Property was purchased in June 2017 and took 2 months to rehab. It was listed on the MLS from Sept 15 thru Dec 15 for sale but was also listed for rent from Sept 1 through year end and was suitable to be occupied. The property has not been sold and is still listed for rent.
I really don’t have enough information to help you such as -the price, your actual situation, what you really want, and what your goals are. if it was me and I’m a “buy and hold” guy this is what I would probably do -It sounds like you wiant to sell. I would lower the rent, get a good renter, have a clause in lease that says tenet will have 60 days notice to leave if sold. Keep advertising for buyer, may sell to tenant, maybe do owner financing or contract for deed. You can barely get it sold by June so I think LTCGT will apply.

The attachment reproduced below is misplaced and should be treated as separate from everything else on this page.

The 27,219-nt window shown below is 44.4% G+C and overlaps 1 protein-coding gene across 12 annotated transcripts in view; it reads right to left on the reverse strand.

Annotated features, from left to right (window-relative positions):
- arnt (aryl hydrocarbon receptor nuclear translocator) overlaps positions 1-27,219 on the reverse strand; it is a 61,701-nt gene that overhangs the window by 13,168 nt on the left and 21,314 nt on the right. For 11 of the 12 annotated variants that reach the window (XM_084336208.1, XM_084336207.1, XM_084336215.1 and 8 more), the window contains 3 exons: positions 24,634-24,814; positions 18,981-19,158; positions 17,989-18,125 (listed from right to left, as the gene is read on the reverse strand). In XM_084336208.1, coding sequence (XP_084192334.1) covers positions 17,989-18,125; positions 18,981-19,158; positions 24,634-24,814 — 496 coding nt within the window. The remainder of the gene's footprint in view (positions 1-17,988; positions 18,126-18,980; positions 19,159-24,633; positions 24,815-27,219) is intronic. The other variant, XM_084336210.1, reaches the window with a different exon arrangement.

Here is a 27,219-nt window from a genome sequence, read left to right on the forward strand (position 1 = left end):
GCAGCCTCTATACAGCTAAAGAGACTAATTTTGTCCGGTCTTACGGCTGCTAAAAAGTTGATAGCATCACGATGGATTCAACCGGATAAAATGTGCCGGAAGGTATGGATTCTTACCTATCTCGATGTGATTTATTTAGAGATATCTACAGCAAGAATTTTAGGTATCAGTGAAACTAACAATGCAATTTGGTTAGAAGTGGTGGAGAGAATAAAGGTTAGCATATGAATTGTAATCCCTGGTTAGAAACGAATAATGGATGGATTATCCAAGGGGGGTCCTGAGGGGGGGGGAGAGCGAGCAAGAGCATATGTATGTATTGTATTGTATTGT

Are you asking for suggestions re: exit strategy - or about tax treatment? If tax treatment - then it really depends on your CPA's approach and your situation. There is room for interpretation.
It can be considered a rental property placed in service Sept 1, eligible for deducting holding cost and depreciation. It can also be considered a flip property still unsold, not eligible for any deductions until sold. No way to decide without an extended discussion of details.
In this instance, I will be selling the property...not renting. I am just looking for the best way to minimize any type of tax implication. The home was purchased on June 9, 2017.
Purchase price of home-$38K
In the future, I plan on purchasing properties strictly as rentals and plan on my next purchase shortly after finalizing the sale of this one.